PhD Candidates

PhD CANDIDATES

 

Below is a partial (and growing!) list of PhD Candidates in the Art History Department.. Complete the contact form to add your bio to this page. For a full list of dissertations through 2017  in progress, click here.

Leslie Anderson is a PhD Candidate in Art History and the Curator of European, American, and Regional Art at the Utah Museum of Fine Arts. Her dissertation examines the depiction of artistic practice in 19th-century Denmark. Funding for her research includes a Fulbright grant, an American-Scandinavian Foundation Fellowship, and a CUNY Chancellor’s Fellowship. She has published articles in Nineteenth-Century Art Worldwide and Rutgers Art Review, and presented papers at the IFA-Frick Symposium and the College Art Association. Previously, Anderson-Perkins was a Curatorial Assistant and the Kress Interpretive Fellow at the Indianapolis Museum of Art. She held internships at the Metropolitan Museum of Art and the National Gallery of Denmark. She has taught at Brooklyn College, Parsons the New School for Design, Indiana University – Purdue University Indianapolis, and the University of Indianapolis.

Karen Barber is a PhD Candidate in Art History, specializing in the history of photography. Her dissertation explores cameraless photography and its narrative in the 1920s. She has curated a range of exhibitions, presented papers, and written for a variety of museum and photography publications. Her fellowships include the William and Elizabeth Patterson Curatorial Fellowship in Photography at the San Francisco Museum of Modern Art, the Ralph M. Parsons Curatorial Fellowship in Photographic Studies at the Los Angeles County Museum of Art, and her current fellowship in Photography at the Amon Carter Museum of American Art.

Elizabeth DeRose is a PhD Candidate in Art History at the Graduate Center in New York. Her areas of specialization include Modern and Contemporary Latin American Art and 20th century printmaking. She is currently working on her dissertation Defying Graphic Tradition: Printmaking Strategies of Latin American Conceptualists (1963 – 1984). Prior to coming to the Graduate Center Ms. DeRose was the Florence B. Selden Assistant Curator in the Department of Prints, Drawings, and Photographs at the Yale University Art Gallery. While there she curated two exhibitions: Jasper Johns: From Plate to Print and Making a Mark: Four Contemporary Artists in Print.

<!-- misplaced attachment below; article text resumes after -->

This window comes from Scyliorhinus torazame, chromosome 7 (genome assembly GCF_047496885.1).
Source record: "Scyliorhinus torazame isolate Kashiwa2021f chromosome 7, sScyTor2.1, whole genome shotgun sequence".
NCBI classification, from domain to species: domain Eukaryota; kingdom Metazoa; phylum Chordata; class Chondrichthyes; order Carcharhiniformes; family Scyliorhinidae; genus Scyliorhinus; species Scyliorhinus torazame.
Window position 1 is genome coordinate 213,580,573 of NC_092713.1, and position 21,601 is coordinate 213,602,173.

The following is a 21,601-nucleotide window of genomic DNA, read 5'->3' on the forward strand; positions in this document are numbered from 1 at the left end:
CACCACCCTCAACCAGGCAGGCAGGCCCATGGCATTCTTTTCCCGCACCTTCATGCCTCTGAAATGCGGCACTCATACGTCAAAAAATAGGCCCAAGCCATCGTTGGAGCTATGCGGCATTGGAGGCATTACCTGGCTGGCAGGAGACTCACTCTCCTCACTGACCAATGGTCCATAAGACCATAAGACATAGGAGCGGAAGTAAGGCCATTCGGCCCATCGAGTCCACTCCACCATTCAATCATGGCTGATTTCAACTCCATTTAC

Randall Edwards is a PhD Candidate in Art History at The Graduate Center, CUNY. He is currently writing his dissertation, “Dennis Oppenheim: Sites, 1967-75,” for which he was awarded a Henry Luce Foundation/ ACLS Dissertation Fellowship in American Art. Edwards has published in The Burlington Magazine and Sculpture Journal, and is a contributing essayist to The Art of Handwriting (Exh. cat., Archives of American Art/ Princeton Architectural Press, 2015). In addition to holding curatorial appointments at the Solomon R. Guggenheim Museum and Dia Art Foundation, he has taught at The City College of New York and Baruch College.

Media Farzin is a PhD Candidate in Art History at The Graduate Center, CUNY, whose research focuses on language-based art of the 1960s and 70s, especially issues of representation and distribution, such as exhibitions, photographic documentation, ephemera, and props.  She is completing her dissertation, titled “Theater, Artifice, and Opacity: Guy de Cointet and 1970s Performance” with Professor Siona Wilson. She has published extensively on contemporary art, and a collaborative art project with Alessandro Balteo Yazbeck, on cultural diplomacy and its modernist artifacts, has been exhibited in numerous venues internationally.  She teaches at the Sotheby’s Institute of Art and the School of Visual Arts in New York.